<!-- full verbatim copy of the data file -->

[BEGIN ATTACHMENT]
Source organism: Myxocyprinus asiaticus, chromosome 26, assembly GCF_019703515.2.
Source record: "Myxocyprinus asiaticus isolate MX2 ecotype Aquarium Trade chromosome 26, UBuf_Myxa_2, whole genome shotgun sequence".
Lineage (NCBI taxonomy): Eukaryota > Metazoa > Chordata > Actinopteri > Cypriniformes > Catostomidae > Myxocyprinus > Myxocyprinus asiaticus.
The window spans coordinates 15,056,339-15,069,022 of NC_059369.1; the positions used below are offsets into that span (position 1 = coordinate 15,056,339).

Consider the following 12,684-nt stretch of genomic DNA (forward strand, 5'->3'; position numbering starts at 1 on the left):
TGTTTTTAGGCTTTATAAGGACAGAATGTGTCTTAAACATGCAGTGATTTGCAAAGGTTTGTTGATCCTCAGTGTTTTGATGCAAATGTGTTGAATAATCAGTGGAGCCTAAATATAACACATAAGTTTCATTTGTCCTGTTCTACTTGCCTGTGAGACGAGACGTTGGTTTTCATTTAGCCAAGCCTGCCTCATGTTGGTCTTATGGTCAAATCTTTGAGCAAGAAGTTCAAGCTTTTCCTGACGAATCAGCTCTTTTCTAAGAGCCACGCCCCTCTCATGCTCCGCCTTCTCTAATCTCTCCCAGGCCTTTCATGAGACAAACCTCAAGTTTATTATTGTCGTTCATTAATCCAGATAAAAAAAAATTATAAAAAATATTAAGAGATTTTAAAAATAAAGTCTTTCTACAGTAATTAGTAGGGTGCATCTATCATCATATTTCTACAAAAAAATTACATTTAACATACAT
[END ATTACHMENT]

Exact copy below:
Source organism: Myxocyprinus asiaticus, chromosome 26, assembly GCF_019703515.2.
Source record: "Myxocyprinus asiaticus isolate MX2 ecotype Aquarium Trade chromosome 26, UBuf_Myxa_2, whole genome shotgun sequence".
Lineage (NCBI taxonomy): Eukaryota > Metazoa > Chordata > Actinopteri > Cypriniformes > Catostomidae > Myxocyprinus > Myxocyprinus asiaticus.
The window spans coordinates 15,056,339-15,069,022 of NC_059369.1; the positions used below are offsets into that span (position 1 = coordinate 15,056,339).

Consider the following 12,684-nt stretch of genomic DNA (forward strand, 5'->3'; position numbering starts at 1 on the left):
TGTTTTTAGGCTTTATAAGGACAGAATGTGTCTTAAACATGCAGTGATTTGCAAAGGTTTGTTGATCCTCAGTGTTTTGATGCAAATGTGTTGAATAATCAGTGGAGCCTAAATATAACACATAAGTTTCATTTGTCCTGTTCTACTTGCCTGTGAGACGAGACGTTGGTTTTCATTTAGCCAAGCCTGCCTCATGTTGGTCTTATGGTCAAATCTTTGAGCAAGAAGTTCAAGCTTTTCCTGACGAATCAGCTCTTTTCTAAGAGCCACGCCCCTCTCATGCTCCGCCTTCTCTAATCTCTCCCAGGCCTTTCATGAGACAAACCTCAAGTTTATTATTGTCGTTCATTAATCCAGATAAAAAAAAATTATAAAAAATATTAAGAGATTTTAAAAATAAAGTCTTTCTACAGTAATTAGTAGGGTGCATCTATCATCATATTTCTACAAAAAAATTACATTTAACATACAT